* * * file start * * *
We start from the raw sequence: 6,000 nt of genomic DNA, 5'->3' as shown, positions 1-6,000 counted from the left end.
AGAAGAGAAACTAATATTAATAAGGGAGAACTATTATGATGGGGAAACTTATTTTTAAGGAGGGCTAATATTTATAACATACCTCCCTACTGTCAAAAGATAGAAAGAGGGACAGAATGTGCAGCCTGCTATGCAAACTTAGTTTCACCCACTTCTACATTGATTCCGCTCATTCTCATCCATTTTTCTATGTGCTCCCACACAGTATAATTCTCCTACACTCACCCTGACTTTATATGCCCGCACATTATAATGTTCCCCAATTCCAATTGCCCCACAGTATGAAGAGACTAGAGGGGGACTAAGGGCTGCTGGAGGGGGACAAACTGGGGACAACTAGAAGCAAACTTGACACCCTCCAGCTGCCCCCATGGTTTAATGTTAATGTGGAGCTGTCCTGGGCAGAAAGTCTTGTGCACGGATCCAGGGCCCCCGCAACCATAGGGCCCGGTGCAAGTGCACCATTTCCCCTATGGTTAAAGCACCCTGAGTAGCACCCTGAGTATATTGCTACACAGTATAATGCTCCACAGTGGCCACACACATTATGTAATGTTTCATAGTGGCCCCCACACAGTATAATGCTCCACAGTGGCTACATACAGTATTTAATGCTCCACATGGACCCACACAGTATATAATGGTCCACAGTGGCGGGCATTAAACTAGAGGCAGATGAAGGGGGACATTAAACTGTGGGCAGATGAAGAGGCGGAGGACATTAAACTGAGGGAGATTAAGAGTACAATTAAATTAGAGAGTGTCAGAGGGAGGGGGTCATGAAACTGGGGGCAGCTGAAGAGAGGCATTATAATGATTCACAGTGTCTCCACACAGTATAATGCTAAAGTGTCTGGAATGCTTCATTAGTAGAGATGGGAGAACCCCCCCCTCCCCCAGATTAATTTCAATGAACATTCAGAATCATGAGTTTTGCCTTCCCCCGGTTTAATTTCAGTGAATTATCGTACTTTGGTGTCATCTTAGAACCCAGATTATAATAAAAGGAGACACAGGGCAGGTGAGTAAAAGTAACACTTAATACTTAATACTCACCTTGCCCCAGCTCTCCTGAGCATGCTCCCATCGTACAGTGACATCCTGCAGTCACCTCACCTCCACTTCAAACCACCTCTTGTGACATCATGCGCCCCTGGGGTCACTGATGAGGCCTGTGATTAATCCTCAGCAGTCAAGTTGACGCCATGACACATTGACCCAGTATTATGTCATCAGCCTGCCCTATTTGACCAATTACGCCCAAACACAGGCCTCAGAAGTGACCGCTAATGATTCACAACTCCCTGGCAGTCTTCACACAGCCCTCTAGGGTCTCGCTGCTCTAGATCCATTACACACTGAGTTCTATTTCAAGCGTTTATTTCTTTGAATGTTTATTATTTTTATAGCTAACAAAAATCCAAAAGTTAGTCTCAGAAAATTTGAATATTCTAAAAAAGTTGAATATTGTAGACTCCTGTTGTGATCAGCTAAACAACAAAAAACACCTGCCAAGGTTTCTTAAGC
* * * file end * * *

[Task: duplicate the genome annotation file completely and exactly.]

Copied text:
We start from the raw sequence: 6,000 nt of genomic DNA, 5'->3' as shown, positions 1-6,000 counted from the left end.
AGAAGAGAAACTAATATTAATAAGGGAGAACTATTATGATGGGGAAACTTATTTTTAAGGAGGGCTAATATTTATAACATACCTCCCTACTGTCAAAAGATAGAAAGAGGGACAGAATGTGCAGCCTGCTATGCAAACTTAGTTTCACCCACTTCTACATTGATTCCGCTCATTCTCATCCATTTTTCTATGTGCTCCCACACAGTATAATTCTCCTACACTCACCCTGACTTTATATGCCCGCACATTATAATGTTCCCCAATTCCAATTGCCCCACAGTATGAAGAGACTAGAGGGGGACTAAGGGCTGCTGGAGGGGGACAAACTGGGGACAACTAGAAGCAAACTTGACACCCTCCAGCTGCCCCCATGGTTTAATGTTAATGTGGAGCTGTCCTGGGCAGAAAGTCTTGTGCACGGATCCAGGGCCCCCGCAACCATAGGGCCCGGTGCAAGTGCACCATTTCCCCTATGGTTAAAGCACCCTGAGTAGCACCCTGAGTATATTGCTACACAGTATAATGCTCCACAGTGGCCACACACATTATGTAATGTTTCATAGTGGCCCCCACACAGTATAATGCTCCACAGTGGCTACATACAGTATTTAATGCTCCACATGGACCCACACAGTATATAATGGTCCACAGTGGCGGGCATTAAACTAGAGGCAGATGAAGGGGGACATTAAACTGTGGGCAGATGAAGAGGCGGAGGACATTAAACTGAGGGAGATTAAGAGTACAATTAAATTAGAGAGTGTCAGAGGGAGGGGGTCATGAAACTGGGGGCAGCTGAAGAGAGGCATTATAATGATTCACAGTGTCTCCACACAGTATAATGCTAAAGTGTCTGGAATGCTTCATTAGTAGAGATGGGAGAACCCCCCCCTCCCCCAGATTAATTTCAATGAACATTCAGAATCATGAGTTTTGCCTTCCCCCGGTTTAATTTCAGTGAATTATCGTACTTTGGTGTCATCTTAGAACCCAGATTATAATAAAAGGAGACACAGGGCAGGTGAGTAAAAGTAACACTTAATACTTAATACTCACCTTGCCCCAGCTCTCCTGAGCATGCTCCCATCGTACAGTGACATCCTGCAGTCACCTCACCTCCACTTCAAACCACCTCTTGTGACATCATGCGCCCCTGGGGTCACTGATGAGGCCTGTGATTAATCCTCAGCAGTCAAGTTGACGCCATGACACATTGACCCAGTATTATGTCATCAGCCTGCCCTATTTGACCAATTACGCCCAAACACAGGCCTCAGAAGTGACCGCTAATGATTCACAACTCCCTGGCAGTCTTCACACAGCCCTCTAGGGTCTCGCTGCTCTAGATCCATTACACACTGAGTTCTATTTCAAGCGTTTATTTCTTTGAATGTTTATTATTTTTATAGCTAACAAAAATCCAAAAGTTAGTCTCAGAAAATTTGAATATTCTAAAAAAGTTGAATATTGTAGACTCCTGTTGTGATCAGCTAAACAACAAAAAACACCTGCCAAGGTTTCTTAAGC